Thursday, August 20, 2015

Shopping for an EV - Volkswagen e-Up! (Updated)



Prologue


Now that Volkswagen is making waves is the EV scene, i have decided to make a little mistery shopping to see how VW's sales force handle EV's and their potential buyers.

First Task


Deciding on which plug-in to go, while on other brands we have little to choose, here we are spoiled with three options, the electrics e-Up! and e-Golf and the plug-in hybrid Golf GTE.

My first thoughts were:

* e-Up!: "Nice city car...It reminds me of the ol'days when VW was minimalistic and not an aspirational brand...But it's so pornographically expensive!"

* e-Golf: "Meh, too middle of the road for my taste"

* Golf GTE: "Yes, Please!"

After that first trial, the e-Golf was put aside, and now focusing on the other two, with great pains to my inner child, i have decided to go for the more logical e-Up!, as it suited best my needs, so it would fit better for my "potential buyer" profile, and after some calculations, it wasn't so outrageously expensive as previously thought.

That's decided then, e-Up! it is.

Shopping


18th July

I went to a VW dealership located on one of those mega-shopping centers near Lisbon, with several models on exhibition with none of them being of the plug-in variety.

After finding a salesperson, i went to him and this was the dialogue:

Me - Hello, do you have any e-Up! to test drive?

Salesperson - Yes, we have a VW Up! available...

M - No, not the Up!, i wanted to test drive the e-Up!, you know, the electric version...

S - Oh, i see...No, we don't have any of them...We had an e-Golf a couple of weeks ago, but now we have none...

M - (....)

S - Do you want to try the gas version?

M - No, i'm only interested in electrics, because of fuel bills, fiscal advantages and the fact they are better to drive, i have driven a (Renault) Zoe and now i wanted to try the e-Up! so i could compare it with the Zoe...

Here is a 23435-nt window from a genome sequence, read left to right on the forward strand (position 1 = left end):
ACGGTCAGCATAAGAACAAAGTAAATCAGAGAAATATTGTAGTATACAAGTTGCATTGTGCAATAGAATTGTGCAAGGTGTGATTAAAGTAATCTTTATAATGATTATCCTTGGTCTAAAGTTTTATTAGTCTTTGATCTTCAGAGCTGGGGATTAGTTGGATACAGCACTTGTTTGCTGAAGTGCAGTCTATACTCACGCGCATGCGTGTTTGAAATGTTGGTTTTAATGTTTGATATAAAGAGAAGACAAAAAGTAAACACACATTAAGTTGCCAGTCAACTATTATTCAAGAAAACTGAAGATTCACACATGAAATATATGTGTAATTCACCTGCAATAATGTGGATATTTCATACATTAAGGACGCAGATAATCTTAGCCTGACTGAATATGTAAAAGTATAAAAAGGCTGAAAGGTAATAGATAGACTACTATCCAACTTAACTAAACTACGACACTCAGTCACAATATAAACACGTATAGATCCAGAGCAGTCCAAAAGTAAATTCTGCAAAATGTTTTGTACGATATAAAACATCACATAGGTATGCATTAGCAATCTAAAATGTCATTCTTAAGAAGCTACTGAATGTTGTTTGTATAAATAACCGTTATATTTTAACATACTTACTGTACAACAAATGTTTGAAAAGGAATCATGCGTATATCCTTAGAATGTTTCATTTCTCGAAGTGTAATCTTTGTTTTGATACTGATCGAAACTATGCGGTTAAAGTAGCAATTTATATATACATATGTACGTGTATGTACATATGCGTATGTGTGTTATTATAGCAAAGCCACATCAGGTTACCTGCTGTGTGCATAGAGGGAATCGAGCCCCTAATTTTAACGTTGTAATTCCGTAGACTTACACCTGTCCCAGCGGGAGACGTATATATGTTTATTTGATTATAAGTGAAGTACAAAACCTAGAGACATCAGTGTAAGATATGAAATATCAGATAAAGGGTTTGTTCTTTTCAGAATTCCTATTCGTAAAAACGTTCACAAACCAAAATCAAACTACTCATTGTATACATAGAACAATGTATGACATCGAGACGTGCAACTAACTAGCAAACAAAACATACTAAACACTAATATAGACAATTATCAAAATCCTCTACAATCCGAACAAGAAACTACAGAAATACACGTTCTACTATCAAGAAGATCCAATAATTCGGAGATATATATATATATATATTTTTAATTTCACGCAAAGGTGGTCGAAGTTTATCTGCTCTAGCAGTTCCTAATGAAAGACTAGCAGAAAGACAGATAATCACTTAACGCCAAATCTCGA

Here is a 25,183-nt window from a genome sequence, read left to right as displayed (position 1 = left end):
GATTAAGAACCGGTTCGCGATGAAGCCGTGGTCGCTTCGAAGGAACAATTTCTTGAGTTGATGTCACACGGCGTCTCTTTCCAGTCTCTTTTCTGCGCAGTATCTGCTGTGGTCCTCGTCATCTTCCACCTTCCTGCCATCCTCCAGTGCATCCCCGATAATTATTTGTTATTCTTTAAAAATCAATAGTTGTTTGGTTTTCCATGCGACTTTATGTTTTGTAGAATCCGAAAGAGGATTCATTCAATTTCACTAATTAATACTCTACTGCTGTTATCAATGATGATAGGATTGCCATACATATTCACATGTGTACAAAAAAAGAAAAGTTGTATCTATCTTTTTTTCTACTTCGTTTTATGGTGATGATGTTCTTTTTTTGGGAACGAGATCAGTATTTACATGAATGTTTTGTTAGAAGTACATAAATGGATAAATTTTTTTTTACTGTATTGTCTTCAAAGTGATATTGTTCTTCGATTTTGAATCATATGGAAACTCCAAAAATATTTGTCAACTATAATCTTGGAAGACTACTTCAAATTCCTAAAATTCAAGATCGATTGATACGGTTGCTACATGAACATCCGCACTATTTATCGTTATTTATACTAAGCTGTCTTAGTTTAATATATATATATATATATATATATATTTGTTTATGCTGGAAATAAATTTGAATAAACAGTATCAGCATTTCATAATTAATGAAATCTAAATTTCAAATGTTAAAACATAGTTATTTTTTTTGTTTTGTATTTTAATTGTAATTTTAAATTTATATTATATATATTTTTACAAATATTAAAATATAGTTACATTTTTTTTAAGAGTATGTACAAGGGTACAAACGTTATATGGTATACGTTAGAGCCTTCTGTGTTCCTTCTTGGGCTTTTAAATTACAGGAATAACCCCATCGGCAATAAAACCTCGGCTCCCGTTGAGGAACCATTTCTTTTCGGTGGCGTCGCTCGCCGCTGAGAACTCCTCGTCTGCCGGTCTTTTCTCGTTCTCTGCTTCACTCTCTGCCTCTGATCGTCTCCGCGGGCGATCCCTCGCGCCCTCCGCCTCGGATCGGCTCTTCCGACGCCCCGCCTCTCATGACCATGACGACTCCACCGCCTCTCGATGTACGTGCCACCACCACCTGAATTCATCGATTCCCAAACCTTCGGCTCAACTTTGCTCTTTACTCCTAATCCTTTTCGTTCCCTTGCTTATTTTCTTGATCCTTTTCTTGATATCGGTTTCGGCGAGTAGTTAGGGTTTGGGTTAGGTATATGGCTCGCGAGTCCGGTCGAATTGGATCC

S - We don't have one, but i will call a friend of mine in another dealership to see if they have.

After a short phone call, the salesperson informed me that the other dealership would have a e-Up! available in the following week, after that he gave the contact which had to call and said goodbye to me.


28th July

After a few failed contacts i finally got to arrange a test drive for the e-Up! in the 8th of August, but during the conversation the sales person tried to upgrade the test-drive for the VW e-Golf...


8th August 

Another postponement, now the test drive was scheduled to August 18th...

(By this time a regular buyer probably would have been discouraged and gone somewhere else to buy an electric car)





Test Drive


I showed up at the scheduled time on the August 18th at the VW dealership, located in one of the nicest parts of Lisbon, and i was quickly referred to the sales person in charge of the test drive.

After a small introduction to the e-Up!, where he checked my knowledge of electric cars, the test drive started and the thoughtful VW person answered to the usual questions ("What is the Range?", "What's this for?", "Does it fast charge?"...) in a friendly but not too excited manner, as if it were just another regular VW test drive.

And regular VW are the key words here, the way the car feels and drives is like any other model from the brand: Efficient, sensible, with no real weak points and a slight upmarket feel, in this case enhanced by the instant torque and absense of noise of the electric engine.